What needs to be said about the maker of the Prius, and now three other Prius variants, and a slew of other globally top-selling hybrids besides?
The Japanese automaker is all about hybrids, and comparing total U.S. volume, it outsells the next-closest competitor by more than four to one – and this is counting only Toyota-badged cars, not including Lexus.
Toyota has said it will eventually apply its “Hybrid Synergy Drive Formula to variants of every one of its Toyota and Lexus-badged cars.
Which brings us to Lexus. In addition to six Toyotas accounting for 288,126 units sold in 2013, Toyota sells four Lexus hybrids that delivered 27,015 units.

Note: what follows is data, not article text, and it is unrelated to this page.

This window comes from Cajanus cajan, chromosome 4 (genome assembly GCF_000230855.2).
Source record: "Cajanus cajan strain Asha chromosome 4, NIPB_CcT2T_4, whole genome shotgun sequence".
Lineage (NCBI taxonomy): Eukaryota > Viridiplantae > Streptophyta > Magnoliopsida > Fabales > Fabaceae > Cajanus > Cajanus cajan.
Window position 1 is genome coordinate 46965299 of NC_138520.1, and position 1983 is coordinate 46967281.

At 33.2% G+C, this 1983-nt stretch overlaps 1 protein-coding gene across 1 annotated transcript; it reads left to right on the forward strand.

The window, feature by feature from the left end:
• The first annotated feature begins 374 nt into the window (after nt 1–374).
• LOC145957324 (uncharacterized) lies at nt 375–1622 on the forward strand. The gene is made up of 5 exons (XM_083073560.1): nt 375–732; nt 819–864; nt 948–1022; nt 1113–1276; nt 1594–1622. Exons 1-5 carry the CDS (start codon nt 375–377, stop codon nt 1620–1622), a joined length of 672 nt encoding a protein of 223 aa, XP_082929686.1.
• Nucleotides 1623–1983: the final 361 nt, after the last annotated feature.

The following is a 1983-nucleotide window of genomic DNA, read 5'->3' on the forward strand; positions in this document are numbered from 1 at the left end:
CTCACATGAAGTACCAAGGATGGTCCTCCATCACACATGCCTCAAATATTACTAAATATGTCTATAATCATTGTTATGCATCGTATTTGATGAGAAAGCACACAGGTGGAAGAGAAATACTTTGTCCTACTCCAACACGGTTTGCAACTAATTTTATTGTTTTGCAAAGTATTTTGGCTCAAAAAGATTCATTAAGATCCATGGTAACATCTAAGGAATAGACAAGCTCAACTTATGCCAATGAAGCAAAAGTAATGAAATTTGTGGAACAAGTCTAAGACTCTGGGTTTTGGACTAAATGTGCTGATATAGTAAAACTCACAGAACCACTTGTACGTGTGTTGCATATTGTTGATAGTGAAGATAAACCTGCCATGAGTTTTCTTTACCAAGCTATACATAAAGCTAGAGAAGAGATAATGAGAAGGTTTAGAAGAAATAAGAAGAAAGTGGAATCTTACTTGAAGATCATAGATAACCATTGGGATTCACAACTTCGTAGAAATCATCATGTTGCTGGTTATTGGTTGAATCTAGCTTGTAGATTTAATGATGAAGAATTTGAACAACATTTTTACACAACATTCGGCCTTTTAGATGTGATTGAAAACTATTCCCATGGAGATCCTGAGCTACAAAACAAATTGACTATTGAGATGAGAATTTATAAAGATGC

The automaker is OK with plug-in hybrids, will improve the electric range for the plug-in Prius in 2015, but otherwise eschews electric cars, unless one counts the California-only RAV4 EV.
This week, Toyota is also highlighting its first production hydrogen fuel cell sedan at the Consumer Electronic Show in Las Vegas.
Toyota says that if hybrids are a bridge technology, they represent a “very long bridge” and it has projected they’ll be here more than 50 years from now.
Whether EV advocates buy that one or not, it’s at least true Toyota is not done hammering the market with its very effective hybrids.
These cars sell well in part because compared to gas-powered counterparts, they do offer significant mileage increases.